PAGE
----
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State Department officials provide details about Giuliani's role in Ukraine

Catherine Croft, a special adviser for Ukraine, and Christopher Anderson, a former special adviser, both spoke with lawmakers behind closed doors Wednesday.
Image; Rudy Giuliani
Former New York Mayor Rudy Giuliani at conference supporting freedom and democracy in Iran, in Paris, on June 30, 2018.Anthony Devlin / Getty Images file

WASHINGTON — A current State Department official and a former one testified Wednesday in the House impeachment inquiry, a day after Lt. Col. Alexander Vindman testified that he had raised concerns to his superiors about the phone call between President Donald Trump and the president of Ukraine that prompted the inquiry.

Catherine Croft, a special adviser for Ukraine at the State Department, testified behind closed doors for more than five hours before the three House committees leading the inquiry.

Christopher Anderson, who was a special adviser to former U.S. special envoy to Ukraine Kurt Volker, followed Croft, testifying in the early afternoon. Anderson left his position in mid-July and was succeeded by Croft.

According to their opening statements obtained by NBC News, neither Anderson nor Croft listened firsthand to the July 25 call between Trump and Ukraine President Volodymyr Zelinskiy.

Croft, who joined the National Security Council in July 2017 and stayed there through the first half of 2018, planned to testify to lawmakers that she received multiple calls from Robert Livingston — a lobbyist and former GOP member of Congress who resigned in 1998 — who told her that Marie Yovanovitch, the U.S. ambassador to Ukraine, should be fired.

“He characterized Ambassador Yovanovitch as an 'Obama holdover' and associated with George Soros," she planned to say, according to prepared remarks. "It was not clear to me at the time — or now — at whose direction or at whose expense Mr. Livingston was seeking the removal of Ambassador Yovanovitch."

Croft said, according to that release of her opening statement, that she had documented those calls and told her boss, Fiona Hill, then a top White House adviser for Europe and Russia, and George Kent, the deputy assistant secretary for European and Eurasian Affairs, and that she was not aware of any action that was taken in response. Trump removed Yovanovitch as ambassador in May.

Croft was also expected to say that in July, she participated in a video conference where an official at the Office of Management and Budget reported that acting White House chief of staff Mick Mulvaney had placed a hold on U.S. security assistance to Ukraine. The only reason given was that the order came "at the direction of the president."

Anderson, who testified for roughly four hours, had been expected to say in his opening statement that former national security adviser John Bolton had cautioned him that “Giuliani was a key voice with the president on Ukraine which could be an obstacle to increased White House engagement.”

Anderson was also expected to testify that Rudy Giuliani’s attempt to urge the Ukrainian government to open investigations was discussed at a Ukraine strategy meeting in June. A few days later, on June 18, Secretary Rick Perry hosted "a follow-up meeting at the Department of Energy to discuss how to move forward” with engaging Ukraine.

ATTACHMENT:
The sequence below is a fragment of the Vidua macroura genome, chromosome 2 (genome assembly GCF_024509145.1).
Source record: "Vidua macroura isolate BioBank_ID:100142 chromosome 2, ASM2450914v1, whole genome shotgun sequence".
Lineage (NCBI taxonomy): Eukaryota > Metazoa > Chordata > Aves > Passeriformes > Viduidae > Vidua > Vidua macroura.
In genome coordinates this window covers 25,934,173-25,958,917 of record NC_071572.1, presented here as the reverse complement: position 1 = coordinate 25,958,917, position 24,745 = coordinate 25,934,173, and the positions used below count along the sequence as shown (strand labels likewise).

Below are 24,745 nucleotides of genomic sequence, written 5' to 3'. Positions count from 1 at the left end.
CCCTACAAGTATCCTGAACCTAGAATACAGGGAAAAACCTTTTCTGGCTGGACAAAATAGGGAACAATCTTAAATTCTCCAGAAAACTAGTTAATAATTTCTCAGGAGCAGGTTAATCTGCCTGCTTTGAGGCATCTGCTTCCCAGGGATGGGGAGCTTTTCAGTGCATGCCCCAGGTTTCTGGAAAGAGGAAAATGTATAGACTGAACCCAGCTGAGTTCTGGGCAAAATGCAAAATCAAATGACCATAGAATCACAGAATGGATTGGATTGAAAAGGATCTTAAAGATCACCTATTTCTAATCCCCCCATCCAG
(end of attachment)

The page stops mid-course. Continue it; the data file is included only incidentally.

And Anderson was to say that just before Zelenskiy’s inauguration in May, he saw the tweet by Giuliani saying that, as president-elect, Zelenskiy was “surrounded by enemies of President Trump.” To counter Giuliani’s statement, Anderson will testify that he pushed for a high-level delegation to attend Zelenskiy’s inauguration, which included Perry; Ambassador to the European Union Gordon Sondland; Volker; Vindman, the top Ukraine expert on the National Security Council; and Sen. Ron Johnson, R-Wis.

Both State Department officials were told by Undersecretary of State Brian Bulatao on Oct. 28 not to appear before the committees, guidance that came from the Office of the White House Counsel. Both witnesses are appearing under subpoena, according to their attorney, Mark MacDougall.

MacDougall said in a statement that neither Croft nor Anderson are the whistleblower who prompted the Ukraine inquiry into the president, but he said that they will protect that person's identity in their depositions. Trump has said the identity of the whistleblower should be made public.

"To the extent we reasonably conclude that any questions directed to Ms. Croft (and Mr. Anderson) this morning are intended to assist anyone in establishing the identity of the Whistleblower, we will make the necessary objections and give the witness appropriate instructions,” MacDougall said.

Their testimony came a day after Vindman, appearing voluntarily under congressional subpoena, told members of Congress that he was on the Trump- Zelinskiy call in which Trump asked for an investigation into the Bidens — and that he raised concerns about the conversation to his superior.

Vindman also told lawmakers that he tried to edit a White House log of the July phone call to include details that were omitted.

NBC News learned Wednesday that Vindman told House investigators that a White House meeting between Trump and Ukraine's leader — as well as the delivery of nearly $400 million in security and military aid — was “contingent” on Ukrainian officials carrying out multiple investigations, including into Burisma, the Bidens, the 2016 election and Crowd Strike.

In his opening statement, Vindman said he “did not think it was proper to demand that a foreign government investigate a U.S. citizen, and I was worried about the implications for the U.S. government’s support of Ukraine."

Two sources familiar with the closed-door testimony said that Vindman's testimony went further than his opening statement by drawing a direct line between the deliverables for Ukraine and the multiple investigations.